The Bolsheviks' commitment to eradicating national oppression had a strong impact on a layer of Black radicals in the U.S. Gilmore describes Lovett Fort-Whiteman, one of the first Black members of the CP, assessing the Russian revolution's policy of self-determination:

Previously, it had been "Tatar against Turk;...Georgian against Armenian," with "strict separation." The Soviets had "approached these racial problems with a directness and scientific understanding" unsurpassed in the world. The Muslims gained access to schools in Turkistan, and the Uzbeks, crushed under the Tsar, were..."quite free and independent and politically important people."

The living example of the new workers' state in Russia, founded on the principle of social equality, convinced a small number of important Black activists to join the CP. The most interesting material in Gilmore's book is her biographical sketches of some of these courageous and remarkable people.

A number of them, including Otto Hall, Lovett Fort-Whiteman and Cyril Briggs, helped to form the CP-led African Negro Labor Congress (ANLC) in 1925, to organize Black workers excluded by the racist American Federation of Labor (AFL) unions.

Briggs and Hall had both belonged to the African Blood Brotherhood, an association of Black radicals that Briggs, its founder, described as "a peace-loving, but red-blooded organization created to afford the immediate protection and for Immediate Ultimate Liberation to Negroes Everywhere."

The ANLC launched a newspaper, the Negro Champion, which reported on the key role of Black workers in workers' struggles like a textile strike in Passaic, New Jersey, in 1926. While the ANLC had few organizing successes, it showed the potential for building a struggle against racism based on workers power. For this, the ANLC earned the ire of a racist media, which 'red-baited' Black Communists relentlessly--Time magazine accused it of "Bolshevizing the American Negro."

In 1929, the CP began to score some successes in the South. Gilmore describes how, against all odds, party activists led successful strikes of millworkers in Gastonia, N.C., after patiently building a multiracial organizing drive--and responded to the jailing of strikers by creating a defense campaign that highlighted the racist criminal justice system. The CP also organized unemployed councils, through which thousands protested for jobs and welfare benefits.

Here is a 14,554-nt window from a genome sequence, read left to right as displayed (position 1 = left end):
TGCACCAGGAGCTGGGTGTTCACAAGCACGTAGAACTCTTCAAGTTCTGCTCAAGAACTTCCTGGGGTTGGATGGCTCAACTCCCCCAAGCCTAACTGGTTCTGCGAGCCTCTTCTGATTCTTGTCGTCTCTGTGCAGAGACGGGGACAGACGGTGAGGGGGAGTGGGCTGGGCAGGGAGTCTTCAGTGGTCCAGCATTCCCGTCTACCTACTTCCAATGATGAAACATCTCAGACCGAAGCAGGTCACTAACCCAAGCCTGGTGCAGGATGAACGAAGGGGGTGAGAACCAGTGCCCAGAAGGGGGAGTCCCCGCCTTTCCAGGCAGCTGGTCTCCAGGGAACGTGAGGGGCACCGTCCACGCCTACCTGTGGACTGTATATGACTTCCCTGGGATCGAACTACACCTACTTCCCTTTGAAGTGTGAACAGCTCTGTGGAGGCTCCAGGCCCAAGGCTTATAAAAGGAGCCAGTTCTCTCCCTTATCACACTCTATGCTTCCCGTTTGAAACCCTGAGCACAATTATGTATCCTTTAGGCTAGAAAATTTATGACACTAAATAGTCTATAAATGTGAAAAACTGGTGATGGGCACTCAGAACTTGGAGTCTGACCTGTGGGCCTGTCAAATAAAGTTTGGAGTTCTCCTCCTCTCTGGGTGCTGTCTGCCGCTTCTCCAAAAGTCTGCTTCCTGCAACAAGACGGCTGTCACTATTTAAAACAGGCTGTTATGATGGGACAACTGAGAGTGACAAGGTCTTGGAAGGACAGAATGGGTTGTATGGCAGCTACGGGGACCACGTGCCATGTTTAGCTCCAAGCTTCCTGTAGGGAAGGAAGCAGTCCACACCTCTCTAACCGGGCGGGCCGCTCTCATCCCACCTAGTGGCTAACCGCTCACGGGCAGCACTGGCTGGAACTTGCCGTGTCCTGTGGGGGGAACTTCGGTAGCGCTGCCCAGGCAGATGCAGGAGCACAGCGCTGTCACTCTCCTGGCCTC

The CP challenged the Ku Klux Klan by building an anti-lynching campaign across the South. "Throughout 1930s. Communist anti-lynching meetings drew growing audiences," Gilmore writes. "In Winston-Salem, 300 Black and white workers showed up in front of the Reynolds Tobacco Factory No. 9 to protest lynching."

But by far the most successful CP campaign against Jim Crow injustice in these years was support for the legal defense of the "Scottsboro Boys," nine young men falsely accused of gang rape and sentenced to the electric chair in 1931. While moderate Black organizations like the NAACP refused to organize around the case, the CP built a campaign from Haiti to Harlem that put the Southern legal system on trial.

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THE STRATEGY and tactics of the new Communist Party in the U.S. were decisively shaped by the Bolshevik-led Comintern. This has led many Cold War historians to caricature American Communists as mere dupes of Moscow.

As Gilmore's book shows, the reality was more complex. The prestige of the revolution in Russia, combined with the relative lack of experience of the American revolutionaries, lent Comintern policy enormous authority.

Tragically, however, by 1928, the revolutionary era in Russia was over. Instead of reflecting the interests of working-class struggle, Comintern policy came to reflect the foreign policy interests of a new bureaucratic ruling class, led by Joseph Stalin.

Under the explicit direction of the Comintern, the CP adopted a position in 1928 that Blacks in the U.S. constituted a nation, and called for "Self-Determination in the Black Belt"--despite the fact that building a separate nation didn't fit the conditions nor the demands of most Blacks, great numbers of whom were migrating from the South to take jobs in Northern industrial cities.

This was the first in a series of political zig-zags that marked the end of the CP as a revolutionary force. The party remained committed to the struggle for Black liberation in the early 1930s, but compromised this commitment in 1935 when it sought to construct--on Stalin's demand--a "Popular Front" alliance with the Democratic Party of President Franklin Roosevelt.

A clear account of this history is missing from Gilmore's book, making it more difficult for the reader to follow the politics behind the twists and turns in the Communists' strategy during and after the Second World War.

However, Gilmore's focus on the lives of individual activists clarifies the crucial role that CP members played in laying the foundation for the struggle to transform a racist society. As Gilmore writes, "It was Communists who stood up to say that Black and white people should organize together, eat together, go to school together and marry each other if they chose."